Search This Blog

Sunday, August 19, 2018

Giant Days | Book Review

Giant Days

Written by: Non Pratt
Number of Pages: 288

My Rating: 2.5 / 5 stars

Published: August 21, 2018
Read in August 2018

Summary According to Goodreads

Giant Days follows the hilarious and heartfelt misadventures of three university first-years: Daisy, the innocent home-schooled girl; Susan, the sardonic wit; and Esther, the vivacious drama queen. While the girls seem very different, they become fast friends during their first week of university. 

And it’s a good thing they do, because in the giant adventure that is college, a friend who has your back is key - something Daisy discovers when she gets a little too involved in her extracurricular club, the Yogic Brethren of Zoise. When she starts acting strange and life around campus gets even stranger (missing students, secret handshakes, monogrammed robes everywhere), Esther and Susan decide it’s up to them to investigate the weirdness and save their friend. 

My Thoughts

I received both an e-arc copy of this novel from NetGalley, as well as a physical arc when I attended BEA in New York - but that does not effect my opinion. 

I picked up this novel and was anticipating reading it because I am a fan of Non Pratt - Trouble remains in my top five favourite books that I’ve read this year,  but I’d never heard of the Giant Days graphic novels. 

I was expecting so much more out of this story, as I didn’t find it either enthralling or funny as the synopsis said it would be. My biggest complaint is that the plot felt very scattered and rushed in parts. There is a lot going on in the beginning, a very slow middle, and then a crammed ending that leaves more to be desired. The chapters weren’t divided up in a way that made sense to the progression of the story, and I felt that the plot lacked any sense of excitement or adventure (for my taste). From the beginning it was obvious that Daisy was getting herself involved in a cult-like group, but it was overshadowed by Esther trying to impress a goth-girl and Susan becoming overwhelmed studying medicine.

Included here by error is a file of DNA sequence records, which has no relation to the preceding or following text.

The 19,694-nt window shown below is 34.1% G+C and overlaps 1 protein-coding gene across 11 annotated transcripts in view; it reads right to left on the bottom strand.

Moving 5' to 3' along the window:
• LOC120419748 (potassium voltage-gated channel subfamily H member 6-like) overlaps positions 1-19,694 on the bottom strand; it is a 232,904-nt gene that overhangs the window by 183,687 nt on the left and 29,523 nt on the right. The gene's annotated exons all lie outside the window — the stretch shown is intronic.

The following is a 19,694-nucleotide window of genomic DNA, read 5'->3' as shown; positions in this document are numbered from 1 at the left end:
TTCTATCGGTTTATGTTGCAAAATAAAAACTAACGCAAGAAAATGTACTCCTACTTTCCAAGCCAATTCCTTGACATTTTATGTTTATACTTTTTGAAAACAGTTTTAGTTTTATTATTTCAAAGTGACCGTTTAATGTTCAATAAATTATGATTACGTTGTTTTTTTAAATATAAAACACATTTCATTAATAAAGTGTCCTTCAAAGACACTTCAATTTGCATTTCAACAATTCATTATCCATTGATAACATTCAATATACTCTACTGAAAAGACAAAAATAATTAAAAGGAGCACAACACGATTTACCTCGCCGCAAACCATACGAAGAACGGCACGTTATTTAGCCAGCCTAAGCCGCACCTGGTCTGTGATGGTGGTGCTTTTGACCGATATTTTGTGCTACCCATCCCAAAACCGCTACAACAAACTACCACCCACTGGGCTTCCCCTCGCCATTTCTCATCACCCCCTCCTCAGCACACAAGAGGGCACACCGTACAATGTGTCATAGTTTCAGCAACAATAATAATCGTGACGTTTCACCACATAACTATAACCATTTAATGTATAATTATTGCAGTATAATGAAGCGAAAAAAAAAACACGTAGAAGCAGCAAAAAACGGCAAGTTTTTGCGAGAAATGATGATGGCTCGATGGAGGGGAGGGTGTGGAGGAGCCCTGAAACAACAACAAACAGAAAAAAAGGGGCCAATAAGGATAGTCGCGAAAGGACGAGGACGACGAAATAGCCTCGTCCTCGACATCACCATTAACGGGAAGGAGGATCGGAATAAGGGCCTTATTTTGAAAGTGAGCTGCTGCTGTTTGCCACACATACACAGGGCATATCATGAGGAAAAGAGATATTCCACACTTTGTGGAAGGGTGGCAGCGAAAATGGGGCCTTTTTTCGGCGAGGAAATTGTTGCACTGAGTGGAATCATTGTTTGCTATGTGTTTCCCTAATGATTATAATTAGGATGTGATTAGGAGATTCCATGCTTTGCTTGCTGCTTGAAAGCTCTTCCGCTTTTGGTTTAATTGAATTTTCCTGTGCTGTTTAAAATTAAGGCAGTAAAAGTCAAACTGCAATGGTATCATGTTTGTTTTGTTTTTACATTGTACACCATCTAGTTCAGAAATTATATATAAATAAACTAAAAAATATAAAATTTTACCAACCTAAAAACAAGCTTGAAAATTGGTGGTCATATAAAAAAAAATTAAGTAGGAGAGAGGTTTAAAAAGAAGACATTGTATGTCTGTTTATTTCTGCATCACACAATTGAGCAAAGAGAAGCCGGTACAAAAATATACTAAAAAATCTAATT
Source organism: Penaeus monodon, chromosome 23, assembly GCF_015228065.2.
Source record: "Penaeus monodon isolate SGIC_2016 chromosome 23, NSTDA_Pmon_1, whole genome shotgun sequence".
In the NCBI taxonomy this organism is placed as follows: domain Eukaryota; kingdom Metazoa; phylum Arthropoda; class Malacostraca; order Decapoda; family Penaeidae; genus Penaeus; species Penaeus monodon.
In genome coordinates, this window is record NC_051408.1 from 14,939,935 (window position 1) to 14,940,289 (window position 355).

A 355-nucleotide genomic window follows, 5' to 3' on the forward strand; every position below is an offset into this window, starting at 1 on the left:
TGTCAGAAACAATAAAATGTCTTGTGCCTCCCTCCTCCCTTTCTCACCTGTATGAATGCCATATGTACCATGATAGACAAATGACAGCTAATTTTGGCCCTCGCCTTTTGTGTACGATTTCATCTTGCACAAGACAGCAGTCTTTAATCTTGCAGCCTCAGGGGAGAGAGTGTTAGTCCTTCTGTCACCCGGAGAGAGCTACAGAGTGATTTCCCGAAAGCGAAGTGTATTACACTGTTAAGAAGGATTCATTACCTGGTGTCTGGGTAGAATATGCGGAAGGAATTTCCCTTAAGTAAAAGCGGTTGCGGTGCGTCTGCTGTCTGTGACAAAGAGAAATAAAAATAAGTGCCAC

This story follows three characters; Daisy, Esther, and Susan, who become best friends since they all share the same university residence. I understand the motive behind this friendship, but the three don’t really have anything in common and it hard for me to picture them all together. Daisy grew up home schooled but was written to be so overly-naive that it became more annoying than endearing, and Susan was blunt and forceful enough to make me roll my eyes a few times. Of the three I would have to say Esther was my favourite, because she went through the most character development, and came out stronger on the other side. Plus she’s just kind of a bad ass. 

Overall, I think you would be more likely to enjoy this novel if you have read the Giant Days graphic novels or at least know their plot. In hindsight I really wish I had gone read at least the first collection of stories before picking this up so that I would better understand the characters and have a better idea of the world that was created.  I will say that this novel made me very nostalgic for my early university years, and I had to give it credit for that. This will not be the last book by Non Pratt that I pick up, but I’ve definitely learned that I prefer her original stories opposed to adaptations. 

Also… can someone who read the comics tell me what happened between Susan and McGraw because I totally missed that. 

Monday, August 6, 2018

#Murdertrending | Book Review


Written by: Gretchen McNeil
Number of Pages: 352